We'll have a look at the komainu ("lion dogs") in the Yasui Konpira Shrine - but first some history.
There used to be a temple here (Rengeko-in) with as protection a shrine in its grounds that was a branch of the famous Konpira Shrine on Shikoku. The temple moved here in 1695 and at that time also the guardian shrine was set up. A development particular to the new shrine was that to Omononushi no kami, the original deity of the Konpira Shrine, two historical figures were added as gods: Minamoto Yorimasa and Emperor Sutoku, two people who had in fact been political enemies and whose drama had played out in this area.
[Yasui Konpira Shrine]
Emperor Sutoku (1119–64) was enthroned as a small child when the real power was in the hands of the so-called Retired Emperors, in this case his great-grandfather the former Emperor Shirakawa. He was forced to abdicate at an early time, as was not unusual, but then got involved in a scheme to have his own son succeed him. This failed, his half-brother became the new Emperor Go-Shirakawa. In 1156, Sutoku conspired to depose Go-Shirakawa in what historians call the "Hogen Disturbance," but he failed and was exiled to Sanuki Province (present-day Kagawa Prefecture), where he died.
Minamoto Yorimasa (1104-1180) was an aristocrat and military leader who stood on the side of Emperor Go-Shirakawa at that time, but here in the Yasui Konpira Shrine the deified souls of both enemies have been peacefully reunited, as the Japanese think should happen after death (or are they still kicking each other in the shrine's interior?).
In ancient Japan, angry and revengeful ghosts were greatly feared, and the dead Emperor Sutoku was thought to be able to cause havoc in the form of epidemics and sudden deaths. Therefore, to pacify his soul, a temple, Komyoin Kanshoji, was set up already in 1177 in this area where his residence had once been. His mausoleum also stands a few hundred meters to the north, at the back of the Gion Kaburenjo. This pious act must have helped, for we do not hear from him for quite a while, even when the temple was destroyed with the rest of Kyoto in the Onin Wars in the late 15th century. So when Rengekoin came newly to this site in the late 17th c., it took the precaution to honor the soul of the former Emperor - a continuation of a broken-off tradition - by deifying him in the Konpira Shrine. It is a long story, but history can be quite convoluted.
After the forced separation of Buddhism and Shinto in the early Meiji-period, the temple was destroyed and only the shrine survived. It is now famous for bringing lovers together (enmusubi) but also helping them separate again if so needed (engiri).
[The rock plastered with paper slips]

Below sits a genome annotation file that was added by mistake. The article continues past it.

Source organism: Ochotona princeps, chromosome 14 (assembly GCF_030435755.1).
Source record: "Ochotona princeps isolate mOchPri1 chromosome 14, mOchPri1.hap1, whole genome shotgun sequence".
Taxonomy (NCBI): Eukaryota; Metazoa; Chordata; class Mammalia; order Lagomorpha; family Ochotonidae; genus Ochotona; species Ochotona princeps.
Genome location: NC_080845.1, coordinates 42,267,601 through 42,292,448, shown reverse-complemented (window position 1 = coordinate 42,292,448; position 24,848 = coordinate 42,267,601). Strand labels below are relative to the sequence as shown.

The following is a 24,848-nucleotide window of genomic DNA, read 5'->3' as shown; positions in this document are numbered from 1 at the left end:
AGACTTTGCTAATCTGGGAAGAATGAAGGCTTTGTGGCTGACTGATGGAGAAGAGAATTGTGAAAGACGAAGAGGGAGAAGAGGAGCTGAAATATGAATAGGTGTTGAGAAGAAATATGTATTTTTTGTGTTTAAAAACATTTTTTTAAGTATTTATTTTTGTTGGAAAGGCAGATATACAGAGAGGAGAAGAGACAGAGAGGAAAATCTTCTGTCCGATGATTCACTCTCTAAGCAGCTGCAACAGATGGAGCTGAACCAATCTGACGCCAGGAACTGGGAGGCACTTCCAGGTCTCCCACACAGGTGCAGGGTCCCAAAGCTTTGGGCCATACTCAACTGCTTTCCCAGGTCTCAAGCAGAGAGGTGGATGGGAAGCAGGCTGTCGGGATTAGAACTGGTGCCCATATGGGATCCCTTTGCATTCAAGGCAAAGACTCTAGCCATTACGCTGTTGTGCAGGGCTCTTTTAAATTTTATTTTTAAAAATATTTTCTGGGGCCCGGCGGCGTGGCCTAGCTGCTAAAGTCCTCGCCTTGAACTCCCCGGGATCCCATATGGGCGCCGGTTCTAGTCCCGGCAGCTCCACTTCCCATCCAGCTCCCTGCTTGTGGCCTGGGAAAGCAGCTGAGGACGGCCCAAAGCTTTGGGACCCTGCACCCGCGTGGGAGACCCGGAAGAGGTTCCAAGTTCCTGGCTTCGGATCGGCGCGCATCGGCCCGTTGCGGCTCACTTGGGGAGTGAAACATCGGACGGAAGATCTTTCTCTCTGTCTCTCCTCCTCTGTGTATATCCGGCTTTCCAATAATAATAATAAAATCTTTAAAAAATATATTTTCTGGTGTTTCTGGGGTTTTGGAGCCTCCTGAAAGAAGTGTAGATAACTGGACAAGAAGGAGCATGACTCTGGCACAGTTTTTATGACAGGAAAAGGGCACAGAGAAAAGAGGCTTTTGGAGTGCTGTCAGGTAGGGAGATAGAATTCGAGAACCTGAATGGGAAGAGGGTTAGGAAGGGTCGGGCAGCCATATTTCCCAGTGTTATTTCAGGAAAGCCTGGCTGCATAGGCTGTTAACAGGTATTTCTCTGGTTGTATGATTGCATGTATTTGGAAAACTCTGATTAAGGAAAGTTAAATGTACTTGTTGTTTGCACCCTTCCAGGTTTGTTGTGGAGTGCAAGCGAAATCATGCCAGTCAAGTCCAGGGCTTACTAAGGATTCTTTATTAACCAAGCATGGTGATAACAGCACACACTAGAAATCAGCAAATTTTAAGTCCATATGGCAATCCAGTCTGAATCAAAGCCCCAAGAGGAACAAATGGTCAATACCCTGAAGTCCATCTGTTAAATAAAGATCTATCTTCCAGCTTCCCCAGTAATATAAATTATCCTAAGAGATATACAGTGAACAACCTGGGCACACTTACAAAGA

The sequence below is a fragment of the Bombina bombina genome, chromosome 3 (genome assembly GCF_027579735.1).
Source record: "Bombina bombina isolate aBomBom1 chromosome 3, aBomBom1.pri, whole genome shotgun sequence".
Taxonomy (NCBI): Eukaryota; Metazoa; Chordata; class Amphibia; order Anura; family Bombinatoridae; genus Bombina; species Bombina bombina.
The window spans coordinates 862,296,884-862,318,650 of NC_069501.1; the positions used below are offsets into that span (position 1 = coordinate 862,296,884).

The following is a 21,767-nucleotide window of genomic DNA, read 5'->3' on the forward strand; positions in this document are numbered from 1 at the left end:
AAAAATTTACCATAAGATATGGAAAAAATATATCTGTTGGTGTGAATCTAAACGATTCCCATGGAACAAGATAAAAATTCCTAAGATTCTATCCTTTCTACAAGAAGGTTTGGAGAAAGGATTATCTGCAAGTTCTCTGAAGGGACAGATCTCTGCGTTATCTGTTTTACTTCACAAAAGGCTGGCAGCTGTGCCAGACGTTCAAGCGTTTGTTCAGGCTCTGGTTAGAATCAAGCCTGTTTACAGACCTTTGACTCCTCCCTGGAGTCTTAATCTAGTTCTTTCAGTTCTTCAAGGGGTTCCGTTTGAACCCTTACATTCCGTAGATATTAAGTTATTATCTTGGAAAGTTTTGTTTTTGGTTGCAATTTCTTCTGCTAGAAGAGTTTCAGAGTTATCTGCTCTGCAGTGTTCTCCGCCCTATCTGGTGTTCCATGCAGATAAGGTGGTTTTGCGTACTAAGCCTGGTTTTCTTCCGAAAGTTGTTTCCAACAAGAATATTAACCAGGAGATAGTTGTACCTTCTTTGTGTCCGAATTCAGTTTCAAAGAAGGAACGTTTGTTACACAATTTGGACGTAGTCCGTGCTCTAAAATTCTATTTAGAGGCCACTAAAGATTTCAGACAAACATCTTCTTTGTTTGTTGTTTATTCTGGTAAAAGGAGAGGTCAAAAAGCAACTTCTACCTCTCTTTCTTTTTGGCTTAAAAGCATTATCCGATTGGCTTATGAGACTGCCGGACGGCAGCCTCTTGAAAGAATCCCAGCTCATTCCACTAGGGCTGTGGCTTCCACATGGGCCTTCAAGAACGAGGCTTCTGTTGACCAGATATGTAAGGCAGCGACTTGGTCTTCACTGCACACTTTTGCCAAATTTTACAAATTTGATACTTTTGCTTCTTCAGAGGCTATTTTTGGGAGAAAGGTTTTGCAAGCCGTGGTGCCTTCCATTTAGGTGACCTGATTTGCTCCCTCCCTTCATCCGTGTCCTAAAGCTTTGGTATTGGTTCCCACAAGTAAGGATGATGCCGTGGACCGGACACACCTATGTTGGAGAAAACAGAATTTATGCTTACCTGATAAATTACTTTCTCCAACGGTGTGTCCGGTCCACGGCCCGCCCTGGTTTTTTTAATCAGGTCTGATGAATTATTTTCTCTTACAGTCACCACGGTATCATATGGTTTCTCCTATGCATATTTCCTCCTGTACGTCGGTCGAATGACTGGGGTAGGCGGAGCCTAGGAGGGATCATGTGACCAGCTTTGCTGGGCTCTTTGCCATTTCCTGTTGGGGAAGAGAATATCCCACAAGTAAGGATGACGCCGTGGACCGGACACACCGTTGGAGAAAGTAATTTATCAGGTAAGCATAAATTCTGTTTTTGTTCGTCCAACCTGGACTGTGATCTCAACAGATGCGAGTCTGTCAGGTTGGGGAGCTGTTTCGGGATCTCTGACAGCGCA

There is even a large rock in front of the main hall helping out with those wishes: write your name and that of the other person on a slip of Ofuda paper, crawl through the hole from back to front with the paper in your hand and then paste it on top of the others already plastered on the stone. Want to get rid of your partner? Do the same thing, only go through the rock from the front. Nothing could be easier - no wonder this used to be a popular shrine. And for those who cannot wait to consummate their new-found love, succor is nearby in the form of a street full of seedy love hotels, a monument to the efficacy of the deity of the Yasui Konpira Shrine.
[Love hotels near the shrine]
The present "cutting off" prayer in fact finds its origin in the story of Emperor Sutoku, who after coming to Shikoku visited the main Konpira Shrine, and prayed there for a kind of Buddhist liberation, a "cutting off" of all worldly desires. The shrine was popular among the women who worked in the nearby Gion entertainment district, who often came her to pray for the "cutting off" of relations with a good-for-nothing lover.
But now to the komainu. The Yasui Konpira Shrine has the honor to posses the oldest komainu in Kyoto, vintage 1767 - really not that old in years, and therefore a sign of the relative novelty of the custom of placing stone komainu in shrines.
There are three pairs of komainu in the shrine: the oldest ones stand near the north exit (where the love hotels are), in front of a small Tenmangu Shrine. The faces of these lion-dogs indeed have something uncouth, as if the sculptor is still trying to find the right style!
The other komainu of the shrine have been placed in front of the eastern gate (dating from 1857) and the southern gate (1844). These last ones are quite nice, especially the one with a small horn on its head.
Information about Yasui Konpira's komainu was gleaned from Kyoto Komainu Meguri by Onodera Yoshiaki, Nakanishiya Shuppan, 1999 (one of the foremost authorities on komainu in Japan).